MPI customers owed larger rebate, rate cut: consumers group
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This article was published 12/10/2021 (597 days ago), so information in it may no longer be current.
Manitoba Public Insurance has been accused of charging customers too much and owing them larger discounts and rebates.
The Crown corporation is seeking a 1.2 per cent rate decrease next year and $335 million in rebates for customers. Its rate hearing at the Manitoba Public Utilities Board started Tuesday.
The Consumers’ Association of Canada (Manitoba) says that’s not nearly enough given that MPI is expected to accumulate excess capital totalling $449 million by March 31, 2022, thanks to fewer collisions and claims because fewer drivers are on the road during the pandemic.
Executive director Gloria Desorcy told the Free Press MPI should issue rebates worth approximately $665 per driver because it over-collected insurance premiums.
Instead, MPI wants to transfer some of that surplus to another part of the company to cover driver and vehicle licensing costs which are usually the provincial government’s responsibility, reducing the average rebate to $496 per person, Desorcy said.
In its current application to the PUB, the insurer removed the capital release provision, which had translated into a five per cent discount, as part of the overall rate. Last year, MPI provided customers with a five per cent discount. This year it is only offering a 1.2 per cent discount and a rebate, she said.
In order to return surplus capital to Manitobans sooner, MPI said it applied to the PUB to issue a $335-million rebate. If approved, it will be the second-largest rebate in MPI history with the largest — $336 million — given out in 2011, MPI said Tuesday in a news release.
Since the start of the pandemic, $179 million in COVID-19 rebates have been issued.
The Consumers Association of Canada last week called out MPI for transferring $60 million in excess revenue in March to administer driver and vehicle licensing, and its plan to funnel another $53 million there in March 2022.
“Pre-collected insurance payments from consumers should go back to consumers,” Desorcy argued in an interview Tuesday.
MPI on Tuesday defended transferring the excess capital, saying it is in full compliance with all applicable statutes and regulations.
Desorcy said MPI’s capital management plan, which was approved by the PUB in 2019, called for excess capital to be transferred in an “extremely transparent” way, and that the transfer of excess revenue from extension to basic in order to be rebated would be mandatory and automatic.
Then, in its 2020 application, MPI said it has “discretion to use profits for other purposes than a transfer to basic prior to the end of a fiscal year,” which is what it did when it transferred $60 million earlier this year and what it plans to do again in March, the PUB heard.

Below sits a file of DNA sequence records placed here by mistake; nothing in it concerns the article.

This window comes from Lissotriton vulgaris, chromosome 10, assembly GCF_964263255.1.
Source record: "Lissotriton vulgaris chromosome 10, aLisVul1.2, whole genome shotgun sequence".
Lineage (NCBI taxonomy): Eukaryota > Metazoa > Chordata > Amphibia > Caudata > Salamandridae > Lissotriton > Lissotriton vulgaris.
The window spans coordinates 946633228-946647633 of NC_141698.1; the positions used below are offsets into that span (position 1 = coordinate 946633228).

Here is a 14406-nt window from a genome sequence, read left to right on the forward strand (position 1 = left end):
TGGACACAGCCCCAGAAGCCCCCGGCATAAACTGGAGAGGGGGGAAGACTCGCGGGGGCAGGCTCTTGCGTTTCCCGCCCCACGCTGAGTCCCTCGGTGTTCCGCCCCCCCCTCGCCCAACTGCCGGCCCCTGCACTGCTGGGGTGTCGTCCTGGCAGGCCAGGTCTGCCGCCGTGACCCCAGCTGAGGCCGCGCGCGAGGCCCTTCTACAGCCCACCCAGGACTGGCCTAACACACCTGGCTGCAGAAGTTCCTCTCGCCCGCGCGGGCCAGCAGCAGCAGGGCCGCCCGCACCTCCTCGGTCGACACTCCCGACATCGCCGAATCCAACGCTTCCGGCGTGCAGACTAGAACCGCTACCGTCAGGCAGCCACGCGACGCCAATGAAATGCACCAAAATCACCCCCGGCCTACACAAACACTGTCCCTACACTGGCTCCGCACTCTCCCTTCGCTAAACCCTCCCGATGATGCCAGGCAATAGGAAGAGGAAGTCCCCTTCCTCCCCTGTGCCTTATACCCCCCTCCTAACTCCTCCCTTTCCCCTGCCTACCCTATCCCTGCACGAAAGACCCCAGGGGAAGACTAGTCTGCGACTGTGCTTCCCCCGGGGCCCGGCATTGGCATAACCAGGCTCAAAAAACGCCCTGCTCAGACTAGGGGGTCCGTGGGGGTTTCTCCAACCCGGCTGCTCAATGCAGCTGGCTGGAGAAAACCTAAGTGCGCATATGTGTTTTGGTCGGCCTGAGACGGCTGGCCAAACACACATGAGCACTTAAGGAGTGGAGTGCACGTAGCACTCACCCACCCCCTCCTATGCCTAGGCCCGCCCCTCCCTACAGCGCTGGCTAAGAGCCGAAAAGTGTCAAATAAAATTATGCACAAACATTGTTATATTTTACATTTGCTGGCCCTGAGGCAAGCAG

MPI shouldn’t use money that it over-collected from ratepayers during a pandemic to fund other non-insurance programs, Desorcy said.
The Manitoba government should have made clear to Manitobans that excess capital was being used to pay for driver and vehicle licensing, said NDP Leader Wab Kinew. In question period Tuesday, Kinew asked Premier Kelvin Goertzen to reveal when the government learned about the “scheme.”
Goertzen called Kinew “a nattering knave of negativity,” suggesting he was promoting conspiracy theories, and insisted the plan to transfer excess capital was not a secret but part of MPI’s general rate application hearing.
Kinew told reporters later the provincial government has known about the plan since March but didn’t tell the public about it until after the Free Press reported it Thursday.
“This is where the government’s interference in MPI becomes an issue,” the NDP leader said.
“Not only has government prevented the people of Manitoba from having that extra cash when they need it, the government has not told you about it.”
Both the Progressive Conservative and former NDP government have meddled in the affairs in Crown corporations, Liberal Leader Dougald Lamont said.
“The rules are in place at MPI for a reason — to protect Manitobans from MPI and to protect MPI from government and to make sure MPI is not abusing its power as a monopoly,” Lamont said. “That’s where it becomes incredibly dangerous for politicians to be interfering, whether it’s (Manitoba) Hydro or MPI, they have complete power.”
At MPI’s hearing before the PUB Tuesday, the lawyer for the Consumers’ Association of Canada said COVID-19 has been a “disrupting event” that may have a long-term impact.
Katrine Dilay, with Public Interest Law Centre, asked if MPI is prepared to monitor and adjust to change accordingly, and if MPI knows whether the actuarial expectations on which it bases rates are too conservative.
After 20 years of reporting on the growing diversity of people calling Manitoba home, Carol moved to the legislature bureau in early 2020.